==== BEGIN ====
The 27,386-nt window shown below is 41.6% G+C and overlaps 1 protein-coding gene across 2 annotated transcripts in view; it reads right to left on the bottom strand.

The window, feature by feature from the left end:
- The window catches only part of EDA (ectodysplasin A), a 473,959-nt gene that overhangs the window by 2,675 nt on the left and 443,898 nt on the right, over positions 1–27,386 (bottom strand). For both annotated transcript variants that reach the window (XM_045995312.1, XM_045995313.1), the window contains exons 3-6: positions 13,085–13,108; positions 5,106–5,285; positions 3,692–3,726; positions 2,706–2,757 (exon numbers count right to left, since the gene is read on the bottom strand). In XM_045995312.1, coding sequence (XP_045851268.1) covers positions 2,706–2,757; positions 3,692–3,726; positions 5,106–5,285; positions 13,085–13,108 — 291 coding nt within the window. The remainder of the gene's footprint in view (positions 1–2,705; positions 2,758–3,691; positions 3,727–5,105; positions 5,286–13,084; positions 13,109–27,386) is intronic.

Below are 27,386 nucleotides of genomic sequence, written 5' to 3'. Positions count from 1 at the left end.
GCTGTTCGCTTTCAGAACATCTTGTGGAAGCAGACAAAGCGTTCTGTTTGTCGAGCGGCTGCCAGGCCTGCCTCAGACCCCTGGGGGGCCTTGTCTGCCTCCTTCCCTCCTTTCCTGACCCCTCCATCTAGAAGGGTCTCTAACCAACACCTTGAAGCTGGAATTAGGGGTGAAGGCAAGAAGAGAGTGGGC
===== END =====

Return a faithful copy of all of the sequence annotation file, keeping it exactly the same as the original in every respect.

The 27,386-nt window shown below is 41.6% G+C and overlaps 1 protein-coding gene across 2 annotated transcripts in view; it reads right to left on the bottom strand.

The window, feature by feature from the left end:
- The window catches only part of EDA (ectodysplasin A), a 473,959-nt gene that overhangs the window by 2,675 nt on the left and 443,898 nt on the right, over positions 1–27,386 (bottom strand). For both annotated transcript variants that reach the window (XM_045995312.1, XM_045995313.1), the window contains exons 3-6: positions 13,085–13,108; positions 5,106–5,285; positions 3,692–3,726; positions 2,706–2,757 (exon numbers count right to left, since the gene is read on the bottom strand). In XM_045995312.1, coding sequence (XP_045851268.1) covers positions 2,706–2,757; positions 3,692–3,726; positions 5,106–5,285; positions 13,085–13,108 — 291 coding nt within the window. The remainder of the gene's footprint in view (positions 1–2,705; positions 2,758–3,691; positions 3,727–5,105; positions 5,286–13,084; positions 13,109–27,386) is intronic.

Below are 27,386 nucleotides of genomic sequence, written 5' to 3'. Positions count from 1 at the left end.
GCTGTTCGCTTTCAGAACATCTTGTGGAAGCAGACAAAGCGTTCTGTTTGTCGAGCGGCTGCCAGGCCTGCCTCAGACCCCTGGGGGGCCTTGTCTGCCTCCTTCCCTCCTTTCCTGACCCCTCCATCTAGAAGGGTCTCTAACCAACACCTTGAAGCTGGAATTAGGGGTGAAGGCAAGAAGAGAGTGGGC